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A day after a Quinnipiac poll found state Chief Financial Officer and Democratic nominee Alex Sink on top of Republican former hospital executive Rick Scott 47%-40% in the Florida gubernatorial race, a new Rasmussen poll shows the Republican up by six points, 50%-44%.

When Rasmussen last looked at this race on September 1, Sink had a 48%-47% edge. A September 12 Reuters/Ipsos poll gave the Republican a 47%-45% advantage, while a September 11 Fox News poll had Sink ahead by eight, 49%-41%.

The margin of error for the latest survey is ±4.0 percentage points.

The TPM Poll Average for the contest has Sink edging out Scott, 45.5%-44.4%. For more on the race, check out TPMDC's full coverage here.

A Justice Department spokeswoman is hitting back at allegations made today at a U.S. Commission on Civil Rights hearing on the New Black Panther Party Case that the department is politicizing the enforcement of voting rights laws.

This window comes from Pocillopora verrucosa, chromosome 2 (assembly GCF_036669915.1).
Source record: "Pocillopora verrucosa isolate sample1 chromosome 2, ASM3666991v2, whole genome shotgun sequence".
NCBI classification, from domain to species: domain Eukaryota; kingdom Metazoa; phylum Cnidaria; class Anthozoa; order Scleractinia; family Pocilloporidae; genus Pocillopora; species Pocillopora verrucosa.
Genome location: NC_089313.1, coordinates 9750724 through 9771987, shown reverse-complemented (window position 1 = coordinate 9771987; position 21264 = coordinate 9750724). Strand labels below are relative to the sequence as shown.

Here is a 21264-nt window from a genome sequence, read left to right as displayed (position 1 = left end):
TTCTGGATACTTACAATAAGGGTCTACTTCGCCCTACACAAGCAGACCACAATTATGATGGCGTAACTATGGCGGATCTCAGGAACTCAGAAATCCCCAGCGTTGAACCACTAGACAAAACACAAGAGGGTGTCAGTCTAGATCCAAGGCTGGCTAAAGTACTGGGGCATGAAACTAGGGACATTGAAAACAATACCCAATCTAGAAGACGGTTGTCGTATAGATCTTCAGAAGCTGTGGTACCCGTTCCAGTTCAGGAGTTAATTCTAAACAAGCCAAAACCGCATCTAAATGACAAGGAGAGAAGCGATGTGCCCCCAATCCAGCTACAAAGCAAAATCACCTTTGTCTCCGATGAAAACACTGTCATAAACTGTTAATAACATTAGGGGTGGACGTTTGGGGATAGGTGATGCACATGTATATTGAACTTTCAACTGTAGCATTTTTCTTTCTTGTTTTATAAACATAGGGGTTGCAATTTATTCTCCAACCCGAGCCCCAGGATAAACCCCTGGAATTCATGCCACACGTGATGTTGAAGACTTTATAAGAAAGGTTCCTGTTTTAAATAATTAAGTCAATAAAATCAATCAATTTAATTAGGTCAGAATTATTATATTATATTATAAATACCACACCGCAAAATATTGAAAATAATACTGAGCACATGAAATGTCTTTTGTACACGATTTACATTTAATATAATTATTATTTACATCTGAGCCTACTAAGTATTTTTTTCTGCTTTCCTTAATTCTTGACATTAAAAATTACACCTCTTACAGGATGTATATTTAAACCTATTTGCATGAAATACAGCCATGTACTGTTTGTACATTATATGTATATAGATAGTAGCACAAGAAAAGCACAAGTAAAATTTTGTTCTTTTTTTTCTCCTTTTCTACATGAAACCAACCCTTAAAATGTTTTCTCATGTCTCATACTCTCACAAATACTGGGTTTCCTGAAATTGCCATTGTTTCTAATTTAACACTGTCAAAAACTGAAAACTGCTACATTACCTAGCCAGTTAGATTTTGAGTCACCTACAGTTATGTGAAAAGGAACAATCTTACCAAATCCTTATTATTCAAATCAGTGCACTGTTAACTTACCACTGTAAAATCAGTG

"[T]his so-called investigation is thin on facts and evidence and thick on rhetoric," Tracy Schmaler, a DOJ spokeswoman told TPMMuckraker in an e-mail. She added it was important to place Coates' testimony in the context of the "politicization that occurred in the Civil Rights Division in the previous administration."

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The Texas State Board of Education today passed a resolution warning textbook publishers to scrub their books of "gross pro-Islamic, anti-Christian" bias. The vote was 7 to 6.

The board passed the nonbinding resolution after more than three hours of debate.

Proponents of the measure, including board members and witnesses, argued that world history textbooks spend too much space discussing Islam, and in too positive a light, when compared with Christianity.

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Here's yet another golden oldie from Christine O'Donnell. Back in 2003, when she was defiantly asked by a pro sex education campaigner whether she wanted to stop everyone from having sex, she defiantly answered right back: "Yeah."